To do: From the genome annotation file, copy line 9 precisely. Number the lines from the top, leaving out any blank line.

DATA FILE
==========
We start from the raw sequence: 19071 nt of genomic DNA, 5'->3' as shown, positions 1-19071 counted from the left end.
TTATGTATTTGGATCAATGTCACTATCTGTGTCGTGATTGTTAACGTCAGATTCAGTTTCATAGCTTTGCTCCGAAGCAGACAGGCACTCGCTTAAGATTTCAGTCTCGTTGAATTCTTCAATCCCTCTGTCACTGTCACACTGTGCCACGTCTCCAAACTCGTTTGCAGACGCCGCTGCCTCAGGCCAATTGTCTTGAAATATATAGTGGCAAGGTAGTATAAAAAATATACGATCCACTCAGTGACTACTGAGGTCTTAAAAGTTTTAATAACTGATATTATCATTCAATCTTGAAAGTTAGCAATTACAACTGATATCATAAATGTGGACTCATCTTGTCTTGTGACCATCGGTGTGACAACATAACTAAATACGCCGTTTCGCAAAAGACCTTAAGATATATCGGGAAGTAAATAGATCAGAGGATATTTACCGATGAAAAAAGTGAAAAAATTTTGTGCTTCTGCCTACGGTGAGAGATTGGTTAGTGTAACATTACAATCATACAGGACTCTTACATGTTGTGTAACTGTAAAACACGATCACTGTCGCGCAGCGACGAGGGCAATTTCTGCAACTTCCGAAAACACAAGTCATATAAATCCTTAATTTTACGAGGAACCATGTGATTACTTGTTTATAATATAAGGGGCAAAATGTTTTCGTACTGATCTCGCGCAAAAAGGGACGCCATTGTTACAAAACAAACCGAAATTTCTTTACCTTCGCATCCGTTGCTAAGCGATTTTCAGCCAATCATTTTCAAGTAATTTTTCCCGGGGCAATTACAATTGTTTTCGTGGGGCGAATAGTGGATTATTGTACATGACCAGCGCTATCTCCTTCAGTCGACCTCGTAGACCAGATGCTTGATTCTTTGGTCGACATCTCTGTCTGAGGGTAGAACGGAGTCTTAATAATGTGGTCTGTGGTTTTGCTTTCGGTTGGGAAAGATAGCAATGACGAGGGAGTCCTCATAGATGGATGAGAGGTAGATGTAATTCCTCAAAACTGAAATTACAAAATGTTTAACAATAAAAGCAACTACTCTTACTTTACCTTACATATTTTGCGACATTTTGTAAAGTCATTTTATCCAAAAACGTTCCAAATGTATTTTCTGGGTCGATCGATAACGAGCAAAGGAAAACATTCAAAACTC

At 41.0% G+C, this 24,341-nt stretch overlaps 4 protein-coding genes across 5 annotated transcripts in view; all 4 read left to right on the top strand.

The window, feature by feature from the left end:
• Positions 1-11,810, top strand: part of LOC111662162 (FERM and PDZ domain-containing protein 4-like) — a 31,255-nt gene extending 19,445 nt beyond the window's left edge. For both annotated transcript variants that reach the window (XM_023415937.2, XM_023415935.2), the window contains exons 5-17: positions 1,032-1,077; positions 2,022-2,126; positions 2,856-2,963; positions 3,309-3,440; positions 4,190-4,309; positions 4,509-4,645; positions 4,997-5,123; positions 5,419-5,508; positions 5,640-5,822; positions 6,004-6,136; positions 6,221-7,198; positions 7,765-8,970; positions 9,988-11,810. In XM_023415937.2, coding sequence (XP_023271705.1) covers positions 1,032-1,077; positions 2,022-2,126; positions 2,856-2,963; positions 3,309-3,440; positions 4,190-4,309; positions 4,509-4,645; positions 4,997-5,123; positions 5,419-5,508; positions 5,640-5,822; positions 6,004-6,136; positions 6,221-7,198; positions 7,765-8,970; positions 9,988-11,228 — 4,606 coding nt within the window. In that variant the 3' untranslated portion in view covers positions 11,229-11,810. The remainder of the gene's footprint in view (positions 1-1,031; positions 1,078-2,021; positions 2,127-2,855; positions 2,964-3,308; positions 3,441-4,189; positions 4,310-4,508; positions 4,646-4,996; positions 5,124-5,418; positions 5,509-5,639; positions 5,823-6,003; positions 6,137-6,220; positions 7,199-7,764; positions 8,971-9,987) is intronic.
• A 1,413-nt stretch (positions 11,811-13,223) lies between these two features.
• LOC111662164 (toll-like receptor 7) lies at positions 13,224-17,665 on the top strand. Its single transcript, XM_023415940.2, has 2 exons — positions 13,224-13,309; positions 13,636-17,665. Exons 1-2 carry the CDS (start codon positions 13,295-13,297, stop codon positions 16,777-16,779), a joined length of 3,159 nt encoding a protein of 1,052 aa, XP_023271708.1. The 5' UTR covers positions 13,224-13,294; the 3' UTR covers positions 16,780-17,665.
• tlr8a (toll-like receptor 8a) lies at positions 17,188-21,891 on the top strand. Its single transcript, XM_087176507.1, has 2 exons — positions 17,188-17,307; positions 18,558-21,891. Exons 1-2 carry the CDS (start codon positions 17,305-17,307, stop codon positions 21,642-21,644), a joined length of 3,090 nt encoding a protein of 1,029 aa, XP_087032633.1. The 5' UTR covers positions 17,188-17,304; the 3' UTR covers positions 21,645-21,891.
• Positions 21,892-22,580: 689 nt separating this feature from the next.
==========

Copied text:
• Positions 21,892-22,580: 689 nt separating this feature from the next.